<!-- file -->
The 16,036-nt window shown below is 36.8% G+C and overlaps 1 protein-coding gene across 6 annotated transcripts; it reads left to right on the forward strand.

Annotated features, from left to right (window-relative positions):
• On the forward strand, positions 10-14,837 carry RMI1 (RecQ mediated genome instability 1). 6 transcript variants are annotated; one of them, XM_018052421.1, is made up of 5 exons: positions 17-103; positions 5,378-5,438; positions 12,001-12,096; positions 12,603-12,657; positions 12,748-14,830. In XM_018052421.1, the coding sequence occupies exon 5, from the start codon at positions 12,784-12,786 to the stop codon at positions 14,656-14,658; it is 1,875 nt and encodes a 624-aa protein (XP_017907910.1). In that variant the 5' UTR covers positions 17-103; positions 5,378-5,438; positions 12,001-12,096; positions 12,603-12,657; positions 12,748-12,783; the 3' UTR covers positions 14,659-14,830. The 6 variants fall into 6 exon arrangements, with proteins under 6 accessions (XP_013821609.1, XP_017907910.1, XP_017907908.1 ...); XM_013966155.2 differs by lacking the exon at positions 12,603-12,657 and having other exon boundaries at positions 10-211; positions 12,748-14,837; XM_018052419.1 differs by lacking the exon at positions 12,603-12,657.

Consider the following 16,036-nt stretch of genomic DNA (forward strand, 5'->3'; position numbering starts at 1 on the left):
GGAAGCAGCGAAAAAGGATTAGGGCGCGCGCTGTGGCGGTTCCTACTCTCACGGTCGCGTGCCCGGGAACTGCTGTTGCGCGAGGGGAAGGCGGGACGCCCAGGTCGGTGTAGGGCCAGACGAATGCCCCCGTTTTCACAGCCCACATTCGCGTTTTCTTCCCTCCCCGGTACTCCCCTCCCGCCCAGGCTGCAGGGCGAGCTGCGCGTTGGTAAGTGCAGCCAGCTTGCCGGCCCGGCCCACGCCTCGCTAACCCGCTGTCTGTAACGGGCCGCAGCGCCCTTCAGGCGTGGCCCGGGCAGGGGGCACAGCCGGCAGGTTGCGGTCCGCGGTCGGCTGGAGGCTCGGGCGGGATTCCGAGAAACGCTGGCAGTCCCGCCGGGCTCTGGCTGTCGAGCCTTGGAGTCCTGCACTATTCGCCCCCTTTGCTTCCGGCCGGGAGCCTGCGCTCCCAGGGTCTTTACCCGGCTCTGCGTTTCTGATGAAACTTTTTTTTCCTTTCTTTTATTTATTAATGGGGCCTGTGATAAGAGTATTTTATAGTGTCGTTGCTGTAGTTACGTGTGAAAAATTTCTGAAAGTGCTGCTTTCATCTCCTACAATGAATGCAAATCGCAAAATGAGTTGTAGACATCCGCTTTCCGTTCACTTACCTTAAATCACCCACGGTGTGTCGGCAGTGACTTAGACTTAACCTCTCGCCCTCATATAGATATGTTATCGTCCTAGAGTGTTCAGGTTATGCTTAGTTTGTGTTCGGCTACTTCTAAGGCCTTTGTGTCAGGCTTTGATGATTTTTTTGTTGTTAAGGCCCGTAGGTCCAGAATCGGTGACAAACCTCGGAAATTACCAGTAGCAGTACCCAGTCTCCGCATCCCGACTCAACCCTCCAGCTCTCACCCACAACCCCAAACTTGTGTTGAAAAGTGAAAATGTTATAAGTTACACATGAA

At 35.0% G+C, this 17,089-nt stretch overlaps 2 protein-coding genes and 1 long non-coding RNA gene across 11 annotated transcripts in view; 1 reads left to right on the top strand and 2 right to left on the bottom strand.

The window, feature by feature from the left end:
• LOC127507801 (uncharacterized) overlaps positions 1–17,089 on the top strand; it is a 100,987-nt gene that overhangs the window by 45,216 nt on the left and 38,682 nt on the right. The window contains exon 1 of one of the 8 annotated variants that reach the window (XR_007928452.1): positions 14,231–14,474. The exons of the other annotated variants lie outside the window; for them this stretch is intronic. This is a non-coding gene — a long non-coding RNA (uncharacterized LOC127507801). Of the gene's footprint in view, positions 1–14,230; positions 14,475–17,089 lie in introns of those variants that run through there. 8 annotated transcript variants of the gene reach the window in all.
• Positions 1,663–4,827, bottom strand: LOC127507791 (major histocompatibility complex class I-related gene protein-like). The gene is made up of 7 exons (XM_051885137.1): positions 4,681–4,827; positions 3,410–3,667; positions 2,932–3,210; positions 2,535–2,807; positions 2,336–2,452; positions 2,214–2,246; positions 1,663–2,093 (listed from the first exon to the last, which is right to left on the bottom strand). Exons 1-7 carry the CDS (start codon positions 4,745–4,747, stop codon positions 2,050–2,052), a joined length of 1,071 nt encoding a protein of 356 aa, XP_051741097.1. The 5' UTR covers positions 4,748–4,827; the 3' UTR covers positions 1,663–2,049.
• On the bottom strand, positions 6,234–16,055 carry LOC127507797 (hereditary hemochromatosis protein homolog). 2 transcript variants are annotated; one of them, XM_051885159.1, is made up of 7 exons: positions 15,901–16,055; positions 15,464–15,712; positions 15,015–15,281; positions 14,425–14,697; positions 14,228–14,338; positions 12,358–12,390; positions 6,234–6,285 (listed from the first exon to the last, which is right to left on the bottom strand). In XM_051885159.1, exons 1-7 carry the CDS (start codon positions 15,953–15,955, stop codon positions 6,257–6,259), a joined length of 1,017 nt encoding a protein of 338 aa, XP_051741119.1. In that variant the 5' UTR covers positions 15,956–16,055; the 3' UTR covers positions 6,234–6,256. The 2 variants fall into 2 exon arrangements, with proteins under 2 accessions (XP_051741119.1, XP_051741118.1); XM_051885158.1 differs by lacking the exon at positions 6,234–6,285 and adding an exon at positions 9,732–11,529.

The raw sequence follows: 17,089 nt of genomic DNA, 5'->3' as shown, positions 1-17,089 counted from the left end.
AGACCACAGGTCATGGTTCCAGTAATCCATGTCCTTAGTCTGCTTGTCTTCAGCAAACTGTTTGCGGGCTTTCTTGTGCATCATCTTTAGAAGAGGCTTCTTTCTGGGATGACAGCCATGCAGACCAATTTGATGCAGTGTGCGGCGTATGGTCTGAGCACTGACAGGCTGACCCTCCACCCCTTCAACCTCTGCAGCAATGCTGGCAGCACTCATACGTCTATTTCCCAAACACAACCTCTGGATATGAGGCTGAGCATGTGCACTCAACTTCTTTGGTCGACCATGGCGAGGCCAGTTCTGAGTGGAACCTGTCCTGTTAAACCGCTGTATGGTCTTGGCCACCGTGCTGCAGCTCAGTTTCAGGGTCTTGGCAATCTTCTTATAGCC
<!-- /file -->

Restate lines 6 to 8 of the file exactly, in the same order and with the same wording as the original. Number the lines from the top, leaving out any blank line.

At 35.0% G+C, this 17,089-nt stretch overlaps 2 protein-coding genes and 1 long non-coding RNA gene across 11 annotated transcripts in view; 1 reads left to right on the top strand and 2 right to left on the bottom strand.

The window, feature by feature from the left end:
• LOC127507801 (uncharacterized) overlaps positions 1–17,089 on the top strand; it is a 100,987-nt gene that overhangs the window by 45,216 nt on the left and 38,682 nt on the right. The window contains exon 1 of one of the 8 annotated variants that reach the window (XR_007928452.1): positions 14,231–14,474. The exons of the other annotated variants lie outside the window; for them this stretch is intronic. This is a non-coding gene — a long non-coding RNA (uncharacterized LOC127507801). Of the gene's footprint in view, positions 1–14,230; positions 14,475–17,089 lie in introns of those variants that run through there. 8 annotated transcript variants of the gene reach the window in all.